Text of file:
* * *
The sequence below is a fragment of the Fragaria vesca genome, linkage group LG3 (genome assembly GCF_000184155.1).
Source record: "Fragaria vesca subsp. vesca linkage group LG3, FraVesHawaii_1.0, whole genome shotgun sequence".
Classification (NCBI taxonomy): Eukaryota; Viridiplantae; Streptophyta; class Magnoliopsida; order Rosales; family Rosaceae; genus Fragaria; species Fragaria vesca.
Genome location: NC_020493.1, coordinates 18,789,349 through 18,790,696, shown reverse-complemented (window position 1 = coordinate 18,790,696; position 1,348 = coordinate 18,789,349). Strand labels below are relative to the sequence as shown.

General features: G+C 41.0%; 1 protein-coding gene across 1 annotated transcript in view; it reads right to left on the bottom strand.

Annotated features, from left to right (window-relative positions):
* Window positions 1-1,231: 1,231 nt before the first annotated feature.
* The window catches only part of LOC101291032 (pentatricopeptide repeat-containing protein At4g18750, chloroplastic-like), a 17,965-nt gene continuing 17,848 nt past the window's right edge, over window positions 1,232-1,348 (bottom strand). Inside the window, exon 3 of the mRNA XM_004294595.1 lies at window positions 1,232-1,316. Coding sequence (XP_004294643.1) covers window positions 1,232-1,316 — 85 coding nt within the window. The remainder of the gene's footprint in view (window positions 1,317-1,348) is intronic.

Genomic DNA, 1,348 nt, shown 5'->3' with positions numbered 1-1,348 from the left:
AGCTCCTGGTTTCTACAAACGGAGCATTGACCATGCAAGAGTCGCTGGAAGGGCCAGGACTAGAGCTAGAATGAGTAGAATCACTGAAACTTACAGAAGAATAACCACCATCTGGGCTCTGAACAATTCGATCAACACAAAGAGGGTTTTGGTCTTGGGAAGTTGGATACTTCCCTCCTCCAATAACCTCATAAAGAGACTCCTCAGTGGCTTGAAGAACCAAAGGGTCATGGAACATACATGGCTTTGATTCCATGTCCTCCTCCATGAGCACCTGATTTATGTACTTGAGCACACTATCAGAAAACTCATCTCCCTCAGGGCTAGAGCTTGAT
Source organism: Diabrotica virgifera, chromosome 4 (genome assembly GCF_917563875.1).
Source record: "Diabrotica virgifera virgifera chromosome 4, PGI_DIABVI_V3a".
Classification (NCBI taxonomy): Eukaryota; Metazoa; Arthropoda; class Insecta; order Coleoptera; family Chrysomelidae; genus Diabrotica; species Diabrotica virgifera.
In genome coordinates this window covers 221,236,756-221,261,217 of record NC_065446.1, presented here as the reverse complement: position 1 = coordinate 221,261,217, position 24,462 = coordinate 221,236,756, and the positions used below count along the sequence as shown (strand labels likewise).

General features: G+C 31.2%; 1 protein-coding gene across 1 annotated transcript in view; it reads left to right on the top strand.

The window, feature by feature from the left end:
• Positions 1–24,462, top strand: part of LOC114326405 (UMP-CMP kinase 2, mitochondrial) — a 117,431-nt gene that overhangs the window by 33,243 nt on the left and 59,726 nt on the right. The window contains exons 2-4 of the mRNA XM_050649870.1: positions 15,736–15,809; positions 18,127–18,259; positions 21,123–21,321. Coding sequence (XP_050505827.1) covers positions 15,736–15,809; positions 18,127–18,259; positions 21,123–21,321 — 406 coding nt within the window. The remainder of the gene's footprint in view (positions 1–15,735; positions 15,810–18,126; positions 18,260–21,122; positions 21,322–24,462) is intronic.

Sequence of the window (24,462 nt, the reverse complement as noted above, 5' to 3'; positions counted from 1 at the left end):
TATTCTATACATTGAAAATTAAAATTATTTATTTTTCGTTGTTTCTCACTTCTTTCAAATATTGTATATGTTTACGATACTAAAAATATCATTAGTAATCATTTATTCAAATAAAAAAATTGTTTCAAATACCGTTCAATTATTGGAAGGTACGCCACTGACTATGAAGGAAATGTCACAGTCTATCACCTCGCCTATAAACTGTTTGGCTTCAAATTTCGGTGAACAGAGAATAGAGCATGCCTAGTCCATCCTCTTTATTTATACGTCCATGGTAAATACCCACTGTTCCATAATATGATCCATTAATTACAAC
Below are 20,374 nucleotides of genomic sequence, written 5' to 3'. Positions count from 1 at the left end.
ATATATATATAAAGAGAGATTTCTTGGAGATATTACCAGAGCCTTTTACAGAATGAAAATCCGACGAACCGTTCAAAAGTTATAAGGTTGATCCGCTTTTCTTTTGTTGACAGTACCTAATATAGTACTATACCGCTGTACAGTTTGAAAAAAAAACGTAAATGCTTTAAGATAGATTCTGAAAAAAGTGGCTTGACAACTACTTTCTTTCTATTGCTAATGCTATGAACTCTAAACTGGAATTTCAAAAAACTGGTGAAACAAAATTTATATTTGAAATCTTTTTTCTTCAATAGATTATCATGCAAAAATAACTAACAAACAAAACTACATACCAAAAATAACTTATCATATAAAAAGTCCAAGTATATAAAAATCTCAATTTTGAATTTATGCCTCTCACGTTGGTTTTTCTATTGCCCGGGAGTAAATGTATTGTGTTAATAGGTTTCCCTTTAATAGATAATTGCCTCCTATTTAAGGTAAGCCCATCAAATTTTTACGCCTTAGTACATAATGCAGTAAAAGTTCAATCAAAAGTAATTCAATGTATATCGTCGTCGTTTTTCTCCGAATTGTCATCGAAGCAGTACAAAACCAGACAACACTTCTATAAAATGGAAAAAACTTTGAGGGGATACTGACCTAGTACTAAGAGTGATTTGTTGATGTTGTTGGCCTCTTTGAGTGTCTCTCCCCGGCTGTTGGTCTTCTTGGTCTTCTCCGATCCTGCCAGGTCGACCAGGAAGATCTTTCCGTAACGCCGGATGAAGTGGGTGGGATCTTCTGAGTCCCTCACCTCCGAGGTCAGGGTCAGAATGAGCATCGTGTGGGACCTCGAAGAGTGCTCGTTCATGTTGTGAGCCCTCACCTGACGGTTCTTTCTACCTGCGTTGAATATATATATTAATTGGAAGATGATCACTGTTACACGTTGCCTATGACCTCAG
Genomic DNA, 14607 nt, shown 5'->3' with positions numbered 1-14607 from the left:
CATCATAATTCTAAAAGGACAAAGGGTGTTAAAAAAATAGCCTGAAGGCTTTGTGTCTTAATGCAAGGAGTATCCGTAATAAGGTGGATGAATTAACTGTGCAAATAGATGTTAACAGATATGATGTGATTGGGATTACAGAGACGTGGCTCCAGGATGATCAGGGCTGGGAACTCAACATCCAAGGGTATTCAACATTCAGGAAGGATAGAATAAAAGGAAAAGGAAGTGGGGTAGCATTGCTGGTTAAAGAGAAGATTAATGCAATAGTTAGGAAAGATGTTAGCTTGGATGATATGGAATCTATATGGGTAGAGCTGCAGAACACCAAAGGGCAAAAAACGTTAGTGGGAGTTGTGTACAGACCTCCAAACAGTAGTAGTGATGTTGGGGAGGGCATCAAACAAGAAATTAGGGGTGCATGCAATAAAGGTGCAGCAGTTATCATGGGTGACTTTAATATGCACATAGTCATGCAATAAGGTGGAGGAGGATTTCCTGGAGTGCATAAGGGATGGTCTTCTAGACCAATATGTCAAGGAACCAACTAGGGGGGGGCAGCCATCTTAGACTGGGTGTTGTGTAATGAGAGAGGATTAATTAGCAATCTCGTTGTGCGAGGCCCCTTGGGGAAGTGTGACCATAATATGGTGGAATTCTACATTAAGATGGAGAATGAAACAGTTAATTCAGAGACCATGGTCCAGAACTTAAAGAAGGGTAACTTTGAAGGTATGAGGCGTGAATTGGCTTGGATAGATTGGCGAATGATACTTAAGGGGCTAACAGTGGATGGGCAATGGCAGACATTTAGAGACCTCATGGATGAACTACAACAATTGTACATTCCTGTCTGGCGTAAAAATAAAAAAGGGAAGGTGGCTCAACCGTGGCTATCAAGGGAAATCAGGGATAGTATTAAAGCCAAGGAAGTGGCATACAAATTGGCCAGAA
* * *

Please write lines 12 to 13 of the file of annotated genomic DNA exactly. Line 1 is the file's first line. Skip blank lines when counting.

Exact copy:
Source record: "Diabrotica virgifera virgifera chromosome 4, PGI_DIABVI_V3a".
Classification (NCBI taxonomy): Eukaryota; Metazoa; Arthropoda; class Insecta; order Coleoptera; family Chrysomelidae; genus Diabrotica; species Diabrotica virgifera.